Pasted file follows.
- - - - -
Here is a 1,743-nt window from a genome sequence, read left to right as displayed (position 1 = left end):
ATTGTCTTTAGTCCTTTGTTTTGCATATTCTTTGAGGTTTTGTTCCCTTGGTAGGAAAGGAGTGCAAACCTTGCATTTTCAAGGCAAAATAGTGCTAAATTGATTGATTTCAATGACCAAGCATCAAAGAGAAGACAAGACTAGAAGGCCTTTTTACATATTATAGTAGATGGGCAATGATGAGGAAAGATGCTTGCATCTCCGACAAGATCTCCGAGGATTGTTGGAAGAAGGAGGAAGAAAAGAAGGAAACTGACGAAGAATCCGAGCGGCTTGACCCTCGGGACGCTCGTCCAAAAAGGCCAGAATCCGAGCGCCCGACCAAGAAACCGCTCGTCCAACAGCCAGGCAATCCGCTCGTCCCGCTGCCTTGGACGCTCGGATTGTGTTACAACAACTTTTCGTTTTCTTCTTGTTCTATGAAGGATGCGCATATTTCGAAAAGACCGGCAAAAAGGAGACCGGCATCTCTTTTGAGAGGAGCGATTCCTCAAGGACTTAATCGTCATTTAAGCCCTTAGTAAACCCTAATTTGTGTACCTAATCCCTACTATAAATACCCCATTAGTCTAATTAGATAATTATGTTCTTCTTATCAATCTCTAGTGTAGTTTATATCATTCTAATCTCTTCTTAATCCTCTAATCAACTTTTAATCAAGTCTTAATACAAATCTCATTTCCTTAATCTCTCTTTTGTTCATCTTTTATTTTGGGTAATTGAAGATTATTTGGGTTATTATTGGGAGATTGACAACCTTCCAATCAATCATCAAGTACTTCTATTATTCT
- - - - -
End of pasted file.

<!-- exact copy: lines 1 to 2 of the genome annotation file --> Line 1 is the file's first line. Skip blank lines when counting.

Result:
Here is a 1,743-nt window from a genome sequence, read left to right as displayed (position 1 = left end):
ATTGTCTTTAGTCCTTTGTTTTGCATATTCTTTGAGGTTTTGTTCCCTTGGTAGGAAAGGAGTGCAAACCTTGCATTTTCAAGGCAAAATAGTGCTAAATTGATTGATTTCAATGACCAAGCATCAAAGAGAAGACAAGACTAGAAGGCCTTTTTACATATTATAGTAGATGGGCAATGATGAGGAAAGATGCTTGCATCTCCGACAAGATCTCCGAGGATTGTTGGAAGAAGGAGGAAGAAAAGAAGGAAACTGACGAAGAATCCGAGCGGCTTGACCCTCGGGACGCTCGTCCAAAAAGGCCAGAATCCGAGCGCCCGACCAAGAAACCGCTCGTCCAACAGCCAGGCAATCCGCTCGTCCCGCTGCCTTGGACGCTCGGATTGTGTTACAACAACTTTTCGTTTTCTTCTTGTTCTATGAAGGATGCGCATATTTCGAAAAGACCGGCAAAAAGGAGACCGGCATCTCTTTTGAGAGGAGCGATTCCTCAAGGACTTAATCGTCATTTAAGCCCTTAGTAAACCCTAATTTGTGTACCTAATCCCTACTATAAATACCCCATTAGTCTAATTAGATAATTATGTTCTTCTTATCAATCTCTAGTGTAGTTTATATCATTCTAATCTCTTCTTAATCCTCTAATCAACTTTTAATCAAGTCTTAATACAAATCTCATTTCCTTAATCTCTCTTTTGTTCATCTTTTATTTTGGGTAATTGAAGATTATTTGGGTTATTATTGGGAGATTGACAACCTTCCAATCAATCATCAAGTACTTCTATTATTCT